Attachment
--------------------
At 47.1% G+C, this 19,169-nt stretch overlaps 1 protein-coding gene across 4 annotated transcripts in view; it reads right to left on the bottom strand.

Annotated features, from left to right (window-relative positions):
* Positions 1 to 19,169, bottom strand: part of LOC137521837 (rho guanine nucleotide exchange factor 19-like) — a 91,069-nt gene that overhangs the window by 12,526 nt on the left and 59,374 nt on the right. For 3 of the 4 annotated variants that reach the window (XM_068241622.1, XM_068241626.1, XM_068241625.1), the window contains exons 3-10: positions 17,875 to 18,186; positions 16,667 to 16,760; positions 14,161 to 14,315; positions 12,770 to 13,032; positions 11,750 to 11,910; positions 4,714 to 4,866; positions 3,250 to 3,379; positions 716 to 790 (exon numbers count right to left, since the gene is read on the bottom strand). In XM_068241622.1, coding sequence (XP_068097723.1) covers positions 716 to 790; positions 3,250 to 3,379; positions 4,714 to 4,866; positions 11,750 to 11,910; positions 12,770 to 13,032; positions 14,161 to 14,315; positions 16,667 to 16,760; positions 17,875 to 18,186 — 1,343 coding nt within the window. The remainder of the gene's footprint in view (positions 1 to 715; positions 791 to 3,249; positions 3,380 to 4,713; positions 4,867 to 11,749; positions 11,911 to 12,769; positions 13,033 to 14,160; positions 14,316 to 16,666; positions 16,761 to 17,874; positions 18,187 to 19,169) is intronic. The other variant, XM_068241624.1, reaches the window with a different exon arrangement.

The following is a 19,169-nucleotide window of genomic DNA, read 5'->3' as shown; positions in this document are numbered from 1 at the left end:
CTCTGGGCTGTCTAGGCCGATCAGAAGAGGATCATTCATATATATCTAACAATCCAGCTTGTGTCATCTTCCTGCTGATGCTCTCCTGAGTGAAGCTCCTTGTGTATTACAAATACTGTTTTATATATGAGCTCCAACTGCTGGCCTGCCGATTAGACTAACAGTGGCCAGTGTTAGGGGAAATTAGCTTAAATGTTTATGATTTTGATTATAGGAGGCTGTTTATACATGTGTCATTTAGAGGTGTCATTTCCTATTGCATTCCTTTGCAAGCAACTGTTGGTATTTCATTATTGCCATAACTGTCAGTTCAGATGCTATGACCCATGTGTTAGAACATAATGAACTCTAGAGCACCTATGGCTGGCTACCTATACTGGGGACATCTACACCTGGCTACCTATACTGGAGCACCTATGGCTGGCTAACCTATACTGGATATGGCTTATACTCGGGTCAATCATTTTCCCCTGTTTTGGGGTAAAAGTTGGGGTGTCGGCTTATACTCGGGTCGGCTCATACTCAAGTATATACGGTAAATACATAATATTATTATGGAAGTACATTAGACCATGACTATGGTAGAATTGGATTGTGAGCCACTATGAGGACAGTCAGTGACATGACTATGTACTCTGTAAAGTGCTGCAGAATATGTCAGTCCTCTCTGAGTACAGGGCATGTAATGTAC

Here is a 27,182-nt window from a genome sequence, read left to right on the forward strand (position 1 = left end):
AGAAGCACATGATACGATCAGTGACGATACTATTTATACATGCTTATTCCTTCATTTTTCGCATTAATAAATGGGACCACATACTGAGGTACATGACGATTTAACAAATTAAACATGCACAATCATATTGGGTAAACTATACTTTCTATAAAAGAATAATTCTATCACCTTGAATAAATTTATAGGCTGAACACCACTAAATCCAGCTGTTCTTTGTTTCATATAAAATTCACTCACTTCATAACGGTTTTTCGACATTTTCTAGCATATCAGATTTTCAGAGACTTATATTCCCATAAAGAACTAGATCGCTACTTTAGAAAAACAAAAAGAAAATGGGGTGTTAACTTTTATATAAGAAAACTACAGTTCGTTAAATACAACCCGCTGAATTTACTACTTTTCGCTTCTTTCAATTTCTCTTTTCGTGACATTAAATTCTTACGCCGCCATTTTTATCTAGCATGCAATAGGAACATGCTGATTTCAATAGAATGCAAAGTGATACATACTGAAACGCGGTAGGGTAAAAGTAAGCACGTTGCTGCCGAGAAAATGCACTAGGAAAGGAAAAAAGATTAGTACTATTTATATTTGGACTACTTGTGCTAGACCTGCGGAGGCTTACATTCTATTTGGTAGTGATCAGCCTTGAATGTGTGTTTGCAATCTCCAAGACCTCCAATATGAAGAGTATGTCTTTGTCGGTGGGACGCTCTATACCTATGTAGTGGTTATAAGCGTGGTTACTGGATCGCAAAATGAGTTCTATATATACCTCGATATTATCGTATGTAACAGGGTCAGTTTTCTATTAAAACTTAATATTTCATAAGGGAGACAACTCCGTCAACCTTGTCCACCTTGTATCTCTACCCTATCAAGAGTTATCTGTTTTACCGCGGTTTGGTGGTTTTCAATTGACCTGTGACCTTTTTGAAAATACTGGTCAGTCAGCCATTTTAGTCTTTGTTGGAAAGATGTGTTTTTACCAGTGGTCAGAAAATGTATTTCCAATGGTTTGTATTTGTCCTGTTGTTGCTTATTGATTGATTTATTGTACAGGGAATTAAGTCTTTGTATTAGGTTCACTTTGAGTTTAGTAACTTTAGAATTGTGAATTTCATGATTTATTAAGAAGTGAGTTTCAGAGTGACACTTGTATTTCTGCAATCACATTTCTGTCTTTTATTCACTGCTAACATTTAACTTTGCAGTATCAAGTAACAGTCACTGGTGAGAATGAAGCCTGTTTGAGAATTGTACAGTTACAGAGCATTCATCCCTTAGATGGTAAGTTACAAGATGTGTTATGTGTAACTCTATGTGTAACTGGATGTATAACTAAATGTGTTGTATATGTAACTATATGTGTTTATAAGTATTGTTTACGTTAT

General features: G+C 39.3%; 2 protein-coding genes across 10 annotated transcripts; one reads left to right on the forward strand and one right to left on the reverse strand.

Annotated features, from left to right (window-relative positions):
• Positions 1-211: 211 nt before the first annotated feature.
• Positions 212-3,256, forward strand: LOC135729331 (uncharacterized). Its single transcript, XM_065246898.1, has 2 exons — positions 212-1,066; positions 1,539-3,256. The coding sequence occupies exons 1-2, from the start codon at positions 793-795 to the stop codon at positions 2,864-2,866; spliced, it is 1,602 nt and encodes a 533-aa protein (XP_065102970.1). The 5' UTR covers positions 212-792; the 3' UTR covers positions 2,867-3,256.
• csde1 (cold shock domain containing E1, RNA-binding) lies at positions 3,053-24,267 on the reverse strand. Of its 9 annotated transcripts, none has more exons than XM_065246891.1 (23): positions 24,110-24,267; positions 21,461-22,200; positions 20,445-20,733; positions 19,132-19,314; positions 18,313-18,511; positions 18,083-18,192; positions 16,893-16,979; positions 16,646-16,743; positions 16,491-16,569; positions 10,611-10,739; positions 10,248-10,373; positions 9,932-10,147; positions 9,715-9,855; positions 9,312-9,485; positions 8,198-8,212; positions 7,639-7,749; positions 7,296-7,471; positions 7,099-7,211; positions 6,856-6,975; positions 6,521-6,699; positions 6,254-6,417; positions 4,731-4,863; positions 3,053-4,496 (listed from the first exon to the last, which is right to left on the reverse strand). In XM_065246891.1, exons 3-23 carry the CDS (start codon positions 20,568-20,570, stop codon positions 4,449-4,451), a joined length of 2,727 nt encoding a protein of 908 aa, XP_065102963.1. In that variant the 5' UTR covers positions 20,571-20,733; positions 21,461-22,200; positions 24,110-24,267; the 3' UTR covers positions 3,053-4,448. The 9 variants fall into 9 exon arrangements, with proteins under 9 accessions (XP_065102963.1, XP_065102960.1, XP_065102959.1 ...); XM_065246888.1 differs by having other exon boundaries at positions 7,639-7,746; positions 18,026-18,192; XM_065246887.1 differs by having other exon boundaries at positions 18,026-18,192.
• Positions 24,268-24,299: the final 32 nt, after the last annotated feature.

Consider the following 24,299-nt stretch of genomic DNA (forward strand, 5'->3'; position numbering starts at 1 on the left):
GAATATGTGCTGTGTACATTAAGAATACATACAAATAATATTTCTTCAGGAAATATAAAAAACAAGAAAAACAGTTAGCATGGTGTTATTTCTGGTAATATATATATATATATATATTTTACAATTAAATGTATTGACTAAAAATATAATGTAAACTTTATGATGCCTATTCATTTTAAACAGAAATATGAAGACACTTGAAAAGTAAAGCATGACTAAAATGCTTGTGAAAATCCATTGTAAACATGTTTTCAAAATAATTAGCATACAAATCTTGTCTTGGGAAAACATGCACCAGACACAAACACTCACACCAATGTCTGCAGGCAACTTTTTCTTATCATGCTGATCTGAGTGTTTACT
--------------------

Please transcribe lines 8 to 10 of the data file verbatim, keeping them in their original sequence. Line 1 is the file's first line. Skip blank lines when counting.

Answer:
General features: G+C 39.3%; 2 protein-coding genes across 10 annotated transcripts; one reads left to right on the forward strand and one right to left on the reverse strand.

Annotated features, from left to right (window-relative positions):
• Positions 1-211: 211 nt before the first annotated feature.